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Pfizer insulin wins US approval

The Pfizer Inc product, Exubera, was approved for adults with either Type 1 or Type 2 diabetes.

india Updated: Jan 28, 2006 12:46 IST
Reuters
Reuters
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The first inhaled version of insulin won US approval on Friday, offering an alternative for some of the daily shots millions of diabetics use to control blood sugar and prevent complications from the disease.

The Pfizer Inc product, Exubera, was approved for adults with either Type 1 or Type 2 diabetes. Industry analysts forecast sales will top $1 billion a year.

More than 5 million Americans use insulin daily to help manage blood sugar levels and prevent complications such as heart disease, blindness and limb amputations.

Exubera is not a substitute for all of the insulin shots many of them need. The new product is a short-acting powder form of insulin that can be taken before meals. Many patients, including nearly all Type 1 diabetics, still will need to get long-acting insulin by injection, Food and Drug Administration officials said.

Exubera "will not replace all injectable insulin and should not be used by smokers," stressed Dr Steven Galson, director of the FDA's Center for Drug Evaluation and Research.

Smokers should avoid Exubera because more of the inhaled insulin gets in their blood, putting them at risk for an overdose.

FDA officials also advised against use by patients with asthma or other chronic lung conditions until more research determines if inhaled insulin is safe for them.

The Exubera inhaler, invented by Nektar Therapeutics Inc, weighs about four ounces and is about the size of an eyeglass case when closed, Pfizer said.

Side effects include coughing, shortness of breath, sore throat and dry mouth.

Pfizer promised further studies of long-term safety. Some patients in clinical trials experienced a small decrease in lung function but it did not worsen over two years of study.

The company said Exubera would be available by mid-year and could lead more diabetics to consider insulin.

"Many people who could benefit from insulin are fearful of injections, so they delay treatment five years or 10 years, placing them at risk for serious complications," Dr William Cefalu, chief of nutrition and chronic diseases at Pennington Biomedical Research Center in Baton Rouge, Louisiana, said. Cefalu was one of the researchers on Pfizer's studies.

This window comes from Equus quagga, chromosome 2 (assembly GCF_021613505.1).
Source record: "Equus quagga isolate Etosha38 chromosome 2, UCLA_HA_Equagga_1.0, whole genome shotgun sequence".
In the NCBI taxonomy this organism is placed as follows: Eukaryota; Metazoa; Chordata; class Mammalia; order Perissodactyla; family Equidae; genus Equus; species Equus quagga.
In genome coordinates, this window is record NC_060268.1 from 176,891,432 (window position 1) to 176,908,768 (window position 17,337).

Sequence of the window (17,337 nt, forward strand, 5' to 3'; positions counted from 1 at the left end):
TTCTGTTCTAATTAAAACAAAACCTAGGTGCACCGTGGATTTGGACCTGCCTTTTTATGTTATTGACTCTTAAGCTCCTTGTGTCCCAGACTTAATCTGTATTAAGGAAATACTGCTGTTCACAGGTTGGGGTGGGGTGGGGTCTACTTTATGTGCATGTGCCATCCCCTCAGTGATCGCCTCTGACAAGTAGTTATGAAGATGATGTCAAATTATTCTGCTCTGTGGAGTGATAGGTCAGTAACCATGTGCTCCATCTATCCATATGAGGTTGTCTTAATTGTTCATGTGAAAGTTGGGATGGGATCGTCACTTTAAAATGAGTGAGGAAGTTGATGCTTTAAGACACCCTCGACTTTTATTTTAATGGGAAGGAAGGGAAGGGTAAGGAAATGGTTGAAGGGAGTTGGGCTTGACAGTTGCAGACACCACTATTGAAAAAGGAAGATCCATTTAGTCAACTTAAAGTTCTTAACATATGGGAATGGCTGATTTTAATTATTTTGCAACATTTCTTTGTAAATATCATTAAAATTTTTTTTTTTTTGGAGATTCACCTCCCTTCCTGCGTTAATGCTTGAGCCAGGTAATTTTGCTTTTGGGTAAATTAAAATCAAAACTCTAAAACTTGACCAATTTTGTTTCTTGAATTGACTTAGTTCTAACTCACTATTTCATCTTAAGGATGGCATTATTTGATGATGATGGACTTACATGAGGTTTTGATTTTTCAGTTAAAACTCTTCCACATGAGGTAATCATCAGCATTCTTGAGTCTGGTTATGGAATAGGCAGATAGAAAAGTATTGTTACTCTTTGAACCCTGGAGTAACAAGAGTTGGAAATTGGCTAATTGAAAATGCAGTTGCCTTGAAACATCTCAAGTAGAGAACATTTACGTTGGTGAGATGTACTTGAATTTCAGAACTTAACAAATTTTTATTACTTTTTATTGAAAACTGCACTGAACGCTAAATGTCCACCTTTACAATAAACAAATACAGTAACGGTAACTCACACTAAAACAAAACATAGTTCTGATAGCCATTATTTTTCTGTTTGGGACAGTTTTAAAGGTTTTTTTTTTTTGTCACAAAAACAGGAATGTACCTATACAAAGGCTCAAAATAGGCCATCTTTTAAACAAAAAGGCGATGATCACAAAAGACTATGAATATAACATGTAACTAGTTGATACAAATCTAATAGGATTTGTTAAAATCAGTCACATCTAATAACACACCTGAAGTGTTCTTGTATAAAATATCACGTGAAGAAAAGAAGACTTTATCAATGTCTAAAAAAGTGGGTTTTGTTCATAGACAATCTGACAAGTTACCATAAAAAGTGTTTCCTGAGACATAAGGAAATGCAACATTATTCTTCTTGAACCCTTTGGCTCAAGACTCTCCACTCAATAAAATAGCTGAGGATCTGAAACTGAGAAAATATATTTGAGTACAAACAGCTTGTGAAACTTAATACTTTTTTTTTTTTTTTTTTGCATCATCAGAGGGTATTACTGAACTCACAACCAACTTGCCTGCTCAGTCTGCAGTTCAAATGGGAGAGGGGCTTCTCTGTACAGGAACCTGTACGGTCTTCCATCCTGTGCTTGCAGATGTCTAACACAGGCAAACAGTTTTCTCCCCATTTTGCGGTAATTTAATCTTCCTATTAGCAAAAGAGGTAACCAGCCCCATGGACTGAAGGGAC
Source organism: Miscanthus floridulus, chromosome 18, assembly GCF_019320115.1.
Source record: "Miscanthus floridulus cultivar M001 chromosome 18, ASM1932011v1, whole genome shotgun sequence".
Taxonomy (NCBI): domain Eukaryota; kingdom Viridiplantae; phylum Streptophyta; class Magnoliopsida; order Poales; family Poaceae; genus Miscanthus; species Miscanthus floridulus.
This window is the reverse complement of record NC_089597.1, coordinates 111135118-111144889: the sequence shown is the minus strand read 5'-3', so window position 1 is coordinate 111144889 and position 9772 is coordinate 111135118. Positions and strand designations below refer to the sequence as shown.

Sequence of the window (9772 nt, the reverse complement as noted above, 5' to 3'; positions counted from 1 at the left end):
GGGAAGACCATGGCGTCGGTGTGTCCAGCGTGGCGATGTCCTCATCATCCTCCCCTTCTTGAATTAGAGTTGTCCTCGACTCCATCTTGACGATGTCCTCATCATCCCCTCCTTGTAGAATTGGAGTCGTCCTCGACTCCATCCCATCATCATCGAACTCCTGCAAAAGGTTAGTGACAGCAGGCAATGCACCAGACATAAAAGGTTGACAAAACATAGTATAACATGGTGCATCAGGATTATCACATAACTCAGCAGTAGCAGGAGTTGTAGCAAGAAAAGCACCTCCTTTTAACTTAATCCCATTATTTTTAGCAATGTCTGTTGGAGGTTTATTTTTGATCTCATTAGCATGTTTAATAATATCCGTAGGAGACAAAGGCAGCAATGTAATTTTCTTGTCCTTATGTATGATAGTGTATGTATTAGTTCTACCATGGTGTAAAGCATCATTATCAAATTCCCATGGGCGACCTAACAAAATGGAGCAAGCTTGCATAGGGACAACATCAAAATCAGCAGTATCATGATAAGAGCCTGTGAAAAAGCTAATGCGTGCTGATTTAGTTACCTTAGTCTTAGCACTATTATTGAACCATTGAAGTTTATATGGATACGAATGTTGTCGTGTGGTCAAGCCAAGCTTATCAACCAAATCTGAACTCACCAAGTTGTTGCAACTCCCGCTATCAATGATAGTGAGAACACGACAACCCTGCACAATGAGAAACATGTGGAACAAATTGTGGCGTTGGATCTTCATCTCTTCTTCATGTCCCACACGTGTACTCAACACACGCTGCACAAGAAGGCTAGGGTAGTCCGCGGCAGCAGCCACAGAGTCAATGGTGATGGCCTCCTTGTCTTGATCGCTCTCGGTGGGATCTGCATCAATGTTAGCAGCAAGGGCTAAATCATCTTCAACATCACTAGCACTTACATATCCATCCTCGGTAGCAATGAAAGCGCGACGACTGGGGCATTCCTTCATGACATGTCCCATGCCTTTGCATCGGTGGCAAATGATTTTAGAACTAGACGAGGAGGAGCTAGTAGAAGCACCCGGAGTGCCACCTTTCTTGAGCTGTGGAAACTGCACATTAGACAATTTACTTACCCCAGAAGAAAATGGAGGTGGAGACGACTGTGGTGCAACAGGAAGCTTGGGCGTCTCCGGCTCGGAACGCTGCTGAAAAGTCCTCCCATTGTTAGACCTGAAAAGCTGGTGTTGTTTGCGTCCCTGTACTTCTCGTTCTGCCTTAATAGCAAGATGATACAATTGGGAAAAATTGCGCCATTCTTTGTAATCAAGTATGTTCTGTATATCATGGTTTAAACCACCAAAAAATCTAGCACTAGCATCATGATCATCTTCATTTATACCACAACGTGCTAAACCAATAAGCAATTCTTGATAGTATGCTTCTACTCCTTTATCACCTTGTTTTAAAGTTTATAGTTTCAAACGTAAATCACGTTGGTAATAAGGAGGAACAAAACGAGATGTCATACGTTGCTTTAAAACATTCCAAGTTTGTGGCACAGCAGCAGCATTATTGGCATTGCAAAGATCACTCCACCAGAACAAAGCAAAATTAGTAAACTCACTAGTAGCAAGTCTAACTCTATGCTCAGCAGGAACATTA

Dr. Richard Jackson, a senior physician and investigator at the Joslin Diabetes Center in Boston, said interest in needle-free insulin may be less than expected.

"There's a common misperception that the problem with taking insulin is it's a shot and shots hurt ... I can tell people insulin injections are painless or nearly so" thanks to insulin pens and other devices, he said.

Analysts predicted big sales for the novel therapy.

"I think this could be a $1 billion-a-year-drug and is the kind of product Pfizer needs," said Oppenheimer & Co analyst Scott Henry.

Henry said eventual sales will be limited, however, by the lack of long-term safety data.

Although Pfizer has revenue of more than $50 billion a year, Henry said Exubera and other new drugs collectively could help stabilize the company's finances and boost its lackluster stock price.

Henry said Pfizer shares were trading for only about 12 times the company's annual earnings per share. But he said he expects shares to reach "at least 14 times earnings" in the next year.

Several other companies are developing inhaled insulin products, including Eli Lilly & Co. and Alkermes Inc, which are partners in one project, and Mannkind Corp, Kos Pharmaceuticals Inc and Novo Nordisk.

Pfizer shares gained 3.8 per cent to close at $25.99 on the New York Stock Exchange. Nektar shares jumped more than 5 per cent after the Exubera news but closed up just 13 cents at $20.75 on Nasdaq.